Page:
June 28, 2006


One Riot Breaks Ground in China (Edward Cody, 6/28/06, Washington Post)

For 24 hours, thousands of rampaging farmers here unleashed their rage over confiscated farmland this month -- holding local officials hostage and, clubs and bottles of acid in hand, forcing a band of private security guards to spend the night cowering behind locked doors.

The riot in many ways resembled other uprisings in rural China in recent years. But this one ended with a twist: The villagers won significant concessions.

Outcry greets new Chinese bid to muzzle media (GEOFFREY YORK, 6/28/06, Globe and Mail)
A new attempt to clamp down on China's media has provoked an outcry from Chinese journalists and parliament members, sparking a controversy that could kill the proposal. [...]

[I]n an unexpected mutiny, the Chinese media responded angrily to the proposed law this week. "These restrictive regulations will not only cause an absurdity in emergency situations, but it will show that some people have insufficient knowledge about the functions of the news media," said a commentary in Southern Metropolitan Daily, a prominent Chinese newspaper.

"The media's watchdog role is accepted by the public as common sense," the newspaper said. "Using the law to affirm governmental control over the administration of news outlets is an utterly dangerous endeavour."

The website of the People's Daily, the state-run newspaper, published criticism of the draft law by several Chinese media outlets. "There is a lot of evidence that some local governments have delayed their reports on disasters, or even lied or intentionally concealed the facts for their own benefit, in recent years," one newspaper said. "These actions are increasing. Without monitoring by the media, will those officials become even bolder?"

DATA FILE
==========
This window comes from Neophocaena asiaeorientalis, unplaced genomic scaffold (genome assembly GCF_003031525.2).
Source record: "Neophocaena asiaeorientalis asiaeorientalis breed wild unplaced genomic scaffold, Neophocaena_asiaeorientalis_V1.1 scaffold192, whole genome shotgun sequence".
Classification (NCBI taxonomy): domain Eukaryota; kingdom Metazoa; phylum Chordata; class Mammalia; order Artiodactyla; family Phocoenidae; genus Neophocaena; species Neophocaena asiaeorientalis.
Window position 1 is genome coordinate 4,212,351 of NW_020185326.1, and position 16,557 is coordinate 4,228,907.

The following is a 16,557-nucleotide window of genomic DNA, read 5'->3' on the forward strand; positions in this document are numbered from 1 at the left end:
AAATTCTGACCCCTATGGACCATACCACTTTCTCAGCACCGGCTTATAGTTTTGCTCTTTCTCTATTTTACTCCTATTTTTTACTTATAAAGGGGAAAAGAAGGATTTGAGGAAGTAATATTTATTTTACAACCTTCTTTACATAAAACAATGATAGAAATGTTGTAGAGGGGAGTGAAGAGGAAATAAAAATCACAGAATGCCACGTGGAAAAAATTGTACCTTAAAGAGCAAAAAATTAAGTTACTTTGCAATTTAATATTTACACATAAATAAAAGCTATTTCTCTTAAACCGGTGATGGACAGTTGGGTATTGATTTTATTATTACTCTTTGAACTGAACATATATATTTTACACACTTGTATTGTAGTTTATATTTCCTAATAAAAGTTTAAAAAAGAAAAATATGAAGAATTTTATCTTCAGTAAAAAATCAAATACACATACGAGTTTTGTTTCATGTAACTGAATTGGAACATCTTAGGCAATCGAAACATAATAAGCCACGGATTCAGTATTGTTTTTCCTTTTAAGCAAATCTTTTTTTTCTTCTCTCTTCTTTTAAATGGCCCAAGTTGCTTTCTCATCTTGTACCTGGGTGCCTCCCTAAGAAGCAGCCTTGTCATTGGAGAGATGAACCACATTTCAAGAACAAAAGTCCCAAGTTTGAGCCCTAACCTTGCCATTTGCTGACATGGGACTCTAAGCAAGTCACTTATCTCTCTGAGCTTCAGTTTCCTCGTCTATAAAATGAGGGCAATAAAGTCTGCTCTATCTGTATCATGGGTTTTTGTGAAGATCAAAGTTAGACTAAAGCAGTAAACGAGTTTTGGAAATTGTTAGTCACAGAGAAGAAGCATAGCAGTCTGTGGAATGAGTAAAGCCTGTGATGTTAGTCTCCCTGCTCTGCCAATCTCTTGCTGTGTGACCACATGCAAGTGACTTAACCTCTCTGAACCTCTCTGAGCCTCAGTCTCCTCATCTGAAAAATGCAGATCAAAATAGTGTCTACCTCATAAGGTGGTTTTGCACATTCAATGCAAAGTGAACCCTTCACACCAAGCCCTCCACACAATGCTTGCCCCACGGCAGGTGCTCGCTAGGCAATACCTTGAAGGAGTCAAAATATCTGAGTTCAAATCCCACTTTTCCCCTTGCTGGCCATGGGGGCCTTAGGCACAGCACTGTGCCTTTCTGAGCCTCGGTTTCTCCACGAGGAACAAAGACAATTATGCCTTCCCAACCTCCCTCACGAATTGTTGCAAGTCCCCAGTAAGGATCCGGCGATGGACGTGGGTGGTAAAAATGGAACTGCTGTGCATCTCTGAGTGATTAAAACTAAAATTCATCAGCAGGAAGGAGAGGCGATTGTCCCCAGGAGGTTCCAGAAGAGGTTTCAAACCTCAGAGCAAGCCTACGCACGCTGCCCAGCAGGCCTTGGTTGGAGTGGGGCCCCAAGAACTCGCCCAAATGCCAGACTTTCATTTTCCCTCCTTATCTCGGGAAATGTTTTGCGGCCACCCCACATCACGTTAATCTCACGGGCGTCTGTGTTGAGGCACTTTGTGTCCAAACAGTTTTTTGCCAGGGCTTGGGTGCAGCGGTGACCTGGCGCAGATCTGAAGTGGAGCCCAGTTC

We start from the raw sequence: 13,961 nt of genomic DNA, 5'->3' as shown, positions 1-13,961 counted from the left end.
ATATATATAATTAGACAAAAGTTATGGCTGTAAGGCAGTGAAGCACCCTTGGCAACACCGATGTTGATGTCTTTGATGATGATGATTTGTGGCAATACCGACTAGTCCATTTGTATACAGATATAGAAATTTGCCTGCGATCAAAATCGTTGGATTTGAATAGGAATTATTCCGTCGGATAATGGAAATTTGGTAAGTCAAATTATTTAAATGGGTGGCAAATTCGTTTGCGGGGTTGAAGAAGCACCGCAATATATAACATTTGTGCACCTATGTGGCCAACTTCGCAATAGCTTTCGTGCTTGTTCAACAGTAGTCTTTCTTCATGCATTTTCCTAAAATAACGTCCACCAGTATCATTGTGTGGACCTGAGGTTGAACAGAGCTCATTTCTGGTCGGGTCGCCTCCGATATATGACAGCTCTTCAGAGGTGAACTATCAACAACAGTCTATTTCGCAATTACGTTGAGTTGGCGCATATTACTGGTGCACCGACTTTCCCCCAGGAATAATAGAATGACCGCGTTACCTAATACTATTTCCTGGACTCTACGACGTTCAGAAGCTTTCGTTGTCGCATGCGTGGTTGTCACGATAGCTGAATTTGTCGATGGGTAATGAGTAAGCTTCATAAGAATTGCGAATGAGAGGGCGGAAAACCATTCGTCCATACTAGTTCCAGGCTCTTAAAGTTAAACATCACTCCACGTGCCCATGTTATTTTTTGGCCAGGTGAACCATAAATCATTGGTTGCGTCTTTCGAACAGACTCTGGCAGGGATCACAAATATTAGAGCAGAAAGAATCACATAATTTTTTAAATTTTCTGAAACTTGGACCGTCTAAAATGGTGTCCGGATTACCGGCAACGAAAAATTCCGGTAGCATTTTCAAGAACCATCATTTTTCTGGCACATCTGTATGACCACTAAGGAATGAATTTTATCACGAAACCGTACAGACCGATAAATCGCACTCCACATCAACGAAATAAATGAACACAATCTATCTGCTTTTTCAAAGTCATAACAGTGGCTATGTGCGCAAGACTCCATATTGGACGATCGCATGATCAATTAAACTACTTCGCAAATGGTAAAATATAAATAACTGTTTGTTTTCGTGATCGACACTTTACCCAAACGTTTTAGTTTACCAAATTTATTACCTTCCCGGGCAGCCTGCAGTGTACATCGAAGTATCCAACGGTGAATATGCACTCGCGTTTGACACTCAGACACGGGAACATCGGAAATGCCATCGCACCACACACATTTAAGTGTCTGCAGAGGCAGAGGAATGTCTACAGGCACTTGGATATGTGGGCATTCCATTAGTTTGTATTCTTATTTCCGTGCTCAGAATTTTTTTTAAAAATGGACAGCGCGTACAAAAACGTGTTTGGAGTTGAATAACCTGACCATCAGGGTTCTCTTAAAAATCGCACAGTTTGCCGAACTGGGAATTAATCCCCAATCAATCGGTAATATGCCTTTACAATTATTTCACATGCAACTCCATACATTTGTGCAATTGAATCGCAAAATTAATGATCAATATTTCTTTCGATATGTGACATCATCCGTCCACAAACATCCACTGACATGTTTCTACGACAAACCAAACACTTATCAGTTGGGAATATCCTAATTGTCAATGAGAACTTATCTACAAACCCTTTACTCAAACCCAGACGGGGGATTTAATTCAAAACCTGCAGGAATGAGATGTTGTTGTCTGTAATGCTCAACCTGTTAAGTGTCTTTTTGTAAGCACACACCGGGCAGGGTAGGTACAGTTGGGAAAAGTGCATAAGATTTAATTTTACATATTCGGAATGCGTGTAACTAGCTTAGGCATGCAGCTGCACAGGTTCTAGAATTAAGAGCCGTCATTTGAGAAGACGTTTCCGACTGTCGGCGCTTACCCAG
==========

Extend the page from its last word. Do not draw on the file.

A popular website, Red Net, said the law would violate press freedom and the public's right to know. "It would make the public doubt the government's ability to deal with emergencies," it said. "The media have an obligation to report on emergencies. From the public viewpoint, the media should not be fined but should be praised."

In chat rooms on the Chinese Internet this week, the reaction to the proposed law was equally unhappy. "If this is approved, why would we still need the media?" a commentator asked on one website. "It's a tragedy for China," another said. "Are they afraid of the people's voice?"

Even the state-owned news agency, Xinhua, acknowledged that the draft law was under attack from some parliamentarians and might be revised.

When the Tsar won't fire into the crowds anymore he's toast.

Posted by Orrin Judd at June 28, 2006 9:59 AM

"...the law would violate press freedom and the public's right to know..."
They're confusing the US media with their own.

"Are they afraid of the people's voice?"
Short answer: yes. Dictatorships and strong-arm governments always fear the voice of the people, though what the people actually say may be less important then the fact that the people were willing to say it. Double the fear factor if the people get away with saying it.

Posted by: Jay at June 28, 2006 12:41 PM